For the first time ever, there is a spacecraft on the far side of the moon. China recently installed a lander and rover there. The spacecraft is part of the Chang’e (pronounced CHONG-uh) space missions. This series has been named for the Chinese goddess of the moon.
The spacecraft touched down at 9:26 p.m. Eastern time on January 2. A few hours later, a small rover rolled off the craft. Called Yutu 2, or Jade Rabbit 2, it will explore the area around the Von Kármán crater. This site is 186 kilometers (115 miles) wide and is located inside the South Pole-Aitken basin. At 2,500 kilometers (1,553 miles) wide, this basin is one of the largest and oldest impact features in the solar system. It may even contain exposed parts of the moon’s interior. If true, that might reveal details of how the moon formed and what its early history was like.
The landing and other aspects of the mission went without a hitch. The China National Space Administration described this in an online statement.
The mission of Chang’e-4 is to study the moon’s terrain. To do this, the lander will use ground-penetrating radar. It can get information from just below the lunar surface. The rover also will take panoramic images of a landscape that has never been seen from the ground before.
Measurements by the craft could help establish the safety of human travel to the moon. One instrument, for instance, will record charged particles and radiation.
The lander will even test whether plants and insects can grow together on the moon. Apparently, cotton seeds had sprouted. They died shortly afterward, however, during the frigid lunar night.
Getting data back to Earth has been a bit tricky. The moon always shows its same face to Earth. So it is impossible to communicate directly with a spacecraft on the far side. To fix that problem, scientists launched a relay satellite last May. Named Queqiao, or Magpie Bridge, it will beam signals between Chang’e-4 and Earth.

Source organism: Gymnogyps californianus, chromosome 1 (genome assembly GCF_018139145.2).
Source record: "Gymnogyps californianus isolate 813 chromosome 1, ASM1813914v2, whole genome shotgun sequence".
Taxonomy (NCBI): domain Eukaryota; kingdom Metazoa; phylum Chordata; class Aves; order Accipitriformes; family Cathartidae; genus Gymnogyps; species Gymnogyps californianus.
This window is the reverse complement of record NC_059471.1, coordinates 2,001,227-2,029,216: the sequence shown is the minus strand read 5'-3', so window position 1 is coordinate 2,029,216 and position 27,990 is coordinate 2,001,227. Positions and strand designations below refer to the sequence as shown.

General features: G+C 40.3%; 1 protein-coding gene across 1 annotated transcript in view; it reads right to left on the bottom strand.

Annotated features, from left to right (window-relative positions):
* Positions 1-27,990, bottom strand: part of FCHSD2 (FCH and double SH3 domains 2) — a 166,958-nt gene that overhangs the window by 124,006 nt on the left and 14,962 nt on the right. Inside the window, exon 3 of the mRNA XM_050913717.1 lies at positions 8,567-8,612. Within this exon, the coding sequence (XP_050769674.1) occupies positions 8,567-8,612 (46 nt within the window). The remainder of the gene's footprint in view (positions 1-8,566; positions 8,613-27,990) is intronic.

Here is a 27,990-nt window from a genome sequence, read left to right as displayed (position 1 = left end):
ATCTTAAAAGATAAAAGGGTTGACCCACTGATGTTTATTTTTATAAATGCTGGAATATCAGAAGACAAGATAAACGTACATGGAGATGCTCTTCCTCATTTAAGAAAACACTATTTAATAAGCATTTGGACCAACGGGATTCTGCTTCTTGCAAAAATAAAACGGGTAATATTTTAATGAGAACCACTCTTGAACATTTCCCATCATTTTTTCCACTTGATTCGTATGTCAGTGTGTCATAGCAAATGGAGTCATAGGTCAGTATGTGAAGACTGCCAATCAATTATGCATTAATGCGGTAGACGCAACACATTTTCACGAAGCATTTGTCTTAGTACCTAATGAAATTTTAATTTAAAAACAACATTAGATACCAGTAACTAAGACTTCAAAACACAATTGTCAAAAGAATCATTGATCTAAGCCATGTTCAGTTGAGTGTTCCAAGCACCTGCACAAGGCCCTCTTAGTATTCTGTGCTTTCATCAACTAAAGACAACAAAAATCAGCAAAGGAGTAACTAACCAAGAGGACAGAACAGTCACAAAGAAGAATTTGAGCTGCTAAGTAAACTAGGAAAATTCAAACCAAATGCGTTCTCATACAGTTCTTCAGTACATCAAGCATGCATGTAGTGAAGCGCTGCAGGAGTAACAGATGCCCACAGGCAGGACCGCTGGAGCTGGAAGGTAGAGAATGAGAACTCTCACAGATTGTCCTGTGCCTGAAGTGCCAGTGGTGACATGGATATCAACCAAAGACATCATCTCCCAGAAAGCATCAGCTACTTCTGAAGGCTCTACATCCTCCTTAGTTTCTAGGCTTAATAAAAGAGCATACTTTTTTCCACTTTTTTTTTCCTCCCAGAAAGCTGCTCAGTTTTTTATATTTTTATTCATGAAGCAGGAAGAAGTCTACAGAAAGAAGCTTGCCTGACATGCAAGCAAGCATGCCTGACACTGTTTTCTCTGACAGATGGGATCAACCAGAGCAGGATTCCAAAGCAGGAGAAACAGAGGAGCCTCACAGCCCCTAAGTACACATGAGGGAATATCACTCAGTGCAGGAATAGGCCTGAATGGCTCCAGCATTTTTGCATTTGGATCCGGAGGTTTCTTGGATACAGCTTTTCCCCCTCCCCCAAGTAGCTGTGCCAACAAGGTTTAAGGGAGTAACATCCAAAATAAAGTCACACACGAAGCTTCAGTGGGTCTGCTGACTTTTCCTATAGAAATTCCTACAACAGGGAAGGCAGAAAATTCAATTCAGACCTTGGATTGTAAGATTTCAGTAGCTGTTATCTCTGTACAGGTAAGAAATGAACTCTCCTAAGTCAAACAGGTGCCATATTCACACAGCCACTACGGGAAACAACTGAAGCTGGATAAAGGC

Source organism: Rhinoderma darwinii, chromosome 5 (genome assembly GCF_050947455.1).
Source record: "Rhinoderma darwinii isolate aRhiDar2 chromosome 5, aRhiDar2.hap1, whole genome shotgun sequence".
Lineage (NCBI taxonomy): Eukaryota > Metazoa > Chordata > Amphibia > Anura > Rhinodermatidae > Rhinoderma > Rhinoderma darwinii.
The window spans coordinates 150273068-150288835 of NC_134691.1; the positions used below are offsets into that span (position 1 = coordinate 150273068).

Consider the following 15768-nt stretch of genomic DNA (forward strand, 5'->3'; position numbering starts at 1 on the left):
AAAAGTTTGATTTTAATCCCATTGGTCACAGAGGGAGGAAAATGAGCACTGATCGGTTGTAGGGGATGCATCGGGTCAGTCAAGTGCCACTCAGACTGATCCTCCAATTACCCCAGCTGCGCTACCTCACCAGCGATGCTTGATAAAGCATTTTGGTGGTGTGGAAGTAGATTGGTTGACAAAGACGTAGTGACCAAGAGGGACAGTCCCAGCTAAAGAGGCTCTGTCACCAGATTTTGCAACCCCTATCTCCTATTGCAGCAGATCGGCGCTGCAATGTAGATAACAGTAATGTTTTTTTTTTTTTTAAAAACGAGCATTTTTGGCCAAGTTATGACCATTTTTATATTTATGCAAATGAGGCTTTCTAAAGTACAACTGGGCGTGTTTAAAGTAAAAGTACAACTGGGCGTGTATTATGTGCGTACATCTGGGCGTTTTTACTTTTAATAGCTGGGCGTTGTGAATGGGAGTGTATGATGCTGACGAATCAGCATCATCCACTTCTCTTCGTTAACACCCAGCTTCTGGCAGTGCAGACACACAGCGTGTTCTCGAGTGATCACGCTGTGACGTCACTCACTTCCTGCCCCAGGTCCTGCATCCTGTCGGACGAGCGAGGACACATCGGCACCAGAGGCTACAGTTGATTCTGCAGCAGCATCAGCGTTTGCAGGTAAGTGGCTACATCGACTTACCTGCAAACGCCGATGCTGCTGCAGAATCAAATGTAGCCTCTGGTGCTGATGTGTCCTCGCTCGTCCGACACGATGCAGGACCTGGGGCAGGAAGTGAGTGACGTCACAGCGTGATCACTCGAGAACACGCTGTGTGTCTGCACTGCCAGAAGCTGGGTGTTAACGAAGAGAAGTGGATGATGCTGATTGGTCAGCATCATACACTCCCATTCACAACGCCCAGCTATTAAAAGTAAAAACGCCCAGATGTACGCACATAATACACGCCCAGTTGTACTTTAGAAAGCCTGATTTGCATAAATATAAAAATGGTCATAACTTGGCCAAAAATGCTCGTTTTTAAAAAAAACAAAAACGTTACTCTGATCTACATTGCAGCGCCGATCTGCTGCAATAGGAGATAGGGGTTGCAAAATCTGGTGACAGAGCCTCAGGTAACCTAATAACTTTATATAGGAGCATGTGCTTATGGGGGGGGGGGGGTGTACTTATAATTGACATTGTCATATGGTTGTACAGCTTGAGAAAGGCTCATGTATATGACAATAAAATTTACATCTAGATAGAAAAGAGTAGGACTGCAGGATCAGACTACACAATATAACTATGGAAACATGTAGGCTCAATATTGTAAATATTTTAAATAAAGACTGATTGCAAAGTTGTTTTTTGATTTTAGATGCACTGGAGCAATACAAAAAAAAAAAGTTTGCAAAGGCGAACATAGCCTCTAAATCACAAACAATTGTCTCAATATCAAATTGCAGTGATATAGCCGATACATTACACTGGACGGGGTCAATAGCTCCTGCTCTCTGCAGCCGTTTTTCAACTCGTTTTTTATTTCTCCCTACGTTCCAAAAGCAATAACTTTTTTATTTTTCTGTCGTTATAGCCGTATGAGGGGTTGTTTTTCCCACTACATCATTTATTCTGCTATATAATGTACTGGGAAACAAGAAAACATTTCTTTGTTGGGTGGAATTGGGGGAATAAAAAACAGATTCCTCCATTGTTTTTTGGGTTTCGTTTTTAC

This mission marks China’s second lunar landing. It is a step toward more challenging moon missions. Later this year, China’s space agency plans to send up another craft to collect and bring back samples of moon rock from the moon’s far side.
basin (in geology) A low-lying area, often below sea level. It collects water, which then deposits fine silt and other sediment on its bottom. Because it collects these materials, it’s sometimes referred to as a catchment or a drainage basin.
crater A large, bowl-shaped cavity in the ground or on the surface of a planet or the moon. They are typically caused by an explosion or the impact of a meteorite or other celestial body. Such an impact is sometimes referred to as a cratering event.
ground-penetrating radar A method of detecting the presence, position, distance or other important characteristics of objects (such as rocks or archeological artifacts) or substances (such as water or ice) underground. It works by sending out pulses of electromagnetic radiation that travel through earth and bounce off objects below. Scientists then measure how long it takes that bounced signal to return.
lander A special, small vehicle designed to ferry humans or scientific equipment between a spacecraft and the celestial body they will explore.
lunar Of or relating to Earth’s moon.
moon The natural satellite of any planet.
online (n.) On the internet. (adj.) A term for what can be found or accessed on the internet.
radiation (in physics) One of the three major ways that energy is transferred. (The other two are conduction and convection.) In radiation, electromagnetic waves carry energy from one place to another. Unlike conduction and convection, which need material to help transfer the energy, radiation can transfer energy across empty space.
satellite A moon orbiting a planet or a vehicle or other manufactured object that orbits some celestial body in space.
solar system The eight major planets and their moons in orbit around our sun, together with smaller bodies in the form of dwarf planets, asteroids, meteoroids and comets.
terrain The land in a particular area and whatever covers it. The term might refer to anything from a smooth, flat and dry landscape to a mountainous region covered with boulders, bogs and forest cover.